After several months of artificial, centrally-planned calm in Chinese markets, where "malicious sellers" found out the hard way the Politburo means business, overnight the relative quiet in Chinese stocks since August broke with a bang when the Shanghai Composite tumbled as much 6.1% before closing down 5.5%, the biggest drop in three months and the largest weekly loss since the depth of the Chinese rout in mid-August while a gauge of Chinese volatility surged from the lowest level since March.
"So much of what we now accept as routine in financial markets would have been thought impossible prior to the 2008 crisis ?- the next logical stage in the global currency war will be direct fx intervention!"
- Albert Edwards
Just a day after a dismal read on GDP, the latest data out of Brazil shows a spike in both inflation and unemployment, as the country's economic outlook continues to deteriorate at an alarming pace.
Following September's strongest Core CPI gain since June 2014, October accelerated that modestly with CPI ex food and energy rising 1.9% YoY. Broad CPI rose 0.2% YoY (slightly better than the 0.1% expected rise) - the highest sicne December. Month-over-month saw new and used vehicle prices drop, Apparel prices drop 0.8% (most since Dec 2014), PCs drop 0.9%, but was notably offset by the bigger-weighting in Medical Care which rose 0.7% MoM (3.0% YoY) and Shelter rose 3.2% YoY.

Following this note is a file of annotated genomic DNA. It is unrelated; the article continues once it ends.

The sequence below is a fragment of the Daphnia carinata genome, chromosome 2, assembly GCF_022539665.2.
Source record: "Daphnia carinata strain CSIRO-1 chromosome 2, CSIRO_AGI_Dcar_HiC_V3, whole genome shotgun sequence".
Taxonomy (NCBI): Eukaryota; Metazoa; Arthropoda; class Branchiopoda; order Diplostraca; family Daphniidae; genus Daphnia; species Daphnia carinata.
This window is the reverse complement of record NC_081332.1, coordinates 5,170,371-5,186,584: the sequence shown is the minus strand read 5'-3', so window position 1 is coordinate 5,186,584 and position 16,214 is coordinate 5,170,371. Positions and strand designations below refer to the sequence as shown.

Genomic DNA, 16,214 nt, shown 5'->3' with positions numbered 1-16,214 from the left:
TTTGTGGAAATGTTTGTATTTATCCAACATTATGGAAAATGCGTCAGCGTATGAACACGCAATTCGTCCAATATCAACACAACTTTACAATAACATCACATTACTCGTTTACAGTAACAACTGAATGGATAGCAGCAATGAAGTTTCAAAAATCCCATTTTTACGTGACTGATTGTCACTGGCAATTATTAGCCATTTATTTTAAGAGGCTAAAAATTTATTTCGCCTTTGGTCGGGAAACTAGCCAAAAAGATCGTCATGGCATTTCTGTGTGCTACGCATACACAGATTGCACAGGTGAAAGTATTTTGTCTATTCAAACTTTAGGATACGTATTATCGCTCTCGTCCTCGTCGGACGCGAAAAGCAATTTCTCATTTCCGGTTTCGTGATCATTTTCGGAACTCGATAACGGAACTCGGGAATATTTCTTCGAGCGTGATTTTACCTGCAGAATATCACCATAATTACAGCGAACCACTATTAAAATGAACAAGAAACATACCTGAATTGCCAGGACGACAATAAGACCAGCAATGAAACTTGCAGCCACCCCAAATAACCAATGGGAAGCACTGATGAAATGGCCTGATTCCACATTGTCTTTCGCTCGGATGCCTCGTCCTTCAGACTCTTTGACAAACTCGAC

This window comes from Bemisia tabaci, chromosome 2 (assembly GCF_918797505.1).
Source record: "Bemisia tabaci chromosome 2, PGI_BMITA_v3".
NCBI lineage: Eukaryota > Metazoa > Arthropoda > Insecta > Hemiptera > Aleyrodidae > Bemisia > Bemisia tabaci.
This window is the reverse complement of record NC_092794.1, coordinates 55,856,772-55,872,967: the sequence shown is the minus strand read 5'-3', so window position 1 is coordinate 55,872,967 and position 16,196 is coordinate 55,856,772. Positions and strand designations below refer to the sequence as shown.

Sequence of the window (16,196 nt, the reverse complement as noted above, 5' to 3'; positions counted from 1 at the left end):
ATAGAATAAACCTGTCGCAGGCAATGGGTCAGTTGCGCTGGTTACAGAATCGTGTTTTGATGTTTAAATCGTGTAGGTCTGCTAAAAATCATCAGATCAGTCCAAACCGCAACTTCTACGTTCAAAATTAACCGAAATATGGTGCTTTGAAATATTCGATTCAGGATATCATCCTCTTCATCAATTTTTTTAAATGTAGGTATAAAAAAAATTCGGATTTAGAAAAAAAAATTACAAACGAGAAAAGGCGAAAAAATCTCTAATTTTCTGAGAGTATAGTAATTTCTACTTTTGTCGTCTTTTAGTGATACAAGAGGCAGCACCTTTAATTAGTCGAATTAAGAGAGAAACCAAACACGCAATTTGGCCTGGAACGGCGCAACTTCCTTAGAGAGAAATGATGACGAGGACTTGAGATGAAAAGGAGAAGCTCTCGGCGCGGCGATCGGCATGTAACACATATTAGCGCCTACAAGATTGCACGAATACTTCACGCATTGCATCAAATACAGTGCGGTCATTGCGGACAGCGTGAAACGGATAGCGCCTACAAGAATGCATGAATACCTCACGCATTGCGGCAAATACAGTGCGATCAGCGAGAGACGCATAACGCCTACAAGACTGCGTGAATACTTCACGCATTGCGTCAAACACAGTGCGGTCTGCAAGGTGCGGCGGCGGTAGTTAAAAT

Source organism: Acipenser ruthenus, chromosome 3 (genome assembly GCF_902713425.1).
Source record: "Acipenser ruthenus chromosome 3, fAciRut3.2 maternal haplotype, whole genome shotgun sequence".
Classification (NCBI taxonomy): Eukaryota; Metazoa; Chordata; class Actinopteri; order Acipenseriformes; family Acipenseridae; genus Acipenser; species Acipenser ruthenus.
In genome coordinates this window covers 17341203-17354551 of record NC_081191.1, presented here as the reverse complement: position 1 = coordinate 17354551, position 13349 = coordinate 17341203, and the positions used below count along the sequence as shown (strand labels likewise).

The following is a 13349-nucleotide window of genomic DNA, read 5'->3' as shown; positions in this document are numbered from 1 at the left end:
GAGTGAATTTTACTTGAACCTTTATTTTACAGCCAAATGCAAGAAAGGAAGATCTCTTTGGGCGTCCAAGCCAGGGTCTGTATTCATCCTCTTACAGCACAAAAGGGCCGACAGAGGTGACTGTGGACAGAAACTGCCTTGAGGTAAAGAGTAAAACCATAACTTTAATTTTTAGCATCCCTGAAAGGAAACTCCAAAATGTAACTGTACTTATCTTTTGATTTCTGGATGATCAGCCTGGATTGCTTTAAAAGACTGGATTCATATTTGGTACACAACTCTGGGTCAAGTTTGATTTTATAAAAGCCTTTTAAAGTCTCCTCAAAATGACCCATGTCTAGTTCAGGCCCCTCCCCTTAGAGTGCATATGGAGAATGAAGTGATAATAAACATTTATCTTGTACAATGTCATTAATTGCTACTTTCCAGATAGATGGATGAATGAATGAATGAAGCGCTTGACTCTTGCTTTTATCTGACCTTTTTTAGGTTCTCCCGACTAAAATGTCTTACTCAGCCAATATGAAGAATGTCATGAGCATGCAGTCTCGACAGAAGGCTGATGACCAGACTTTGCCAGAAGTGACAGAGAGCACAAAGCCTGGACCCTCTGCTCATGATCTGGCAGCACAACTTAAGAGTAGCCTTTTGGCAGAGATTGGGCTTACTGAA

The developing deflationary cycle stunting the world economy has arisen from the monumental harm that central bankers have already done, not from lack of sufficient vigor and boldness in attempting to contravene its consequences.
China can’t allow its industrial economy to sink without a fight. It will have to devalue the renminbi to try to get more market share for its exports. It still has 80% of its workers earning less than $10 a day. A lower renminbi will reduce real wages further and make China’s exports cheaper than ever. And then, what about the rest of the world? As the renminbi goes down, the dollar, yen, and euro will have to go up. Commodities – priced in dollars – will stay down. U.S. corporate profits will fall. The stock market “tape” will go down. Consumer prices, too, will remain low... or go negative. Deflation. Deflation. Deflation.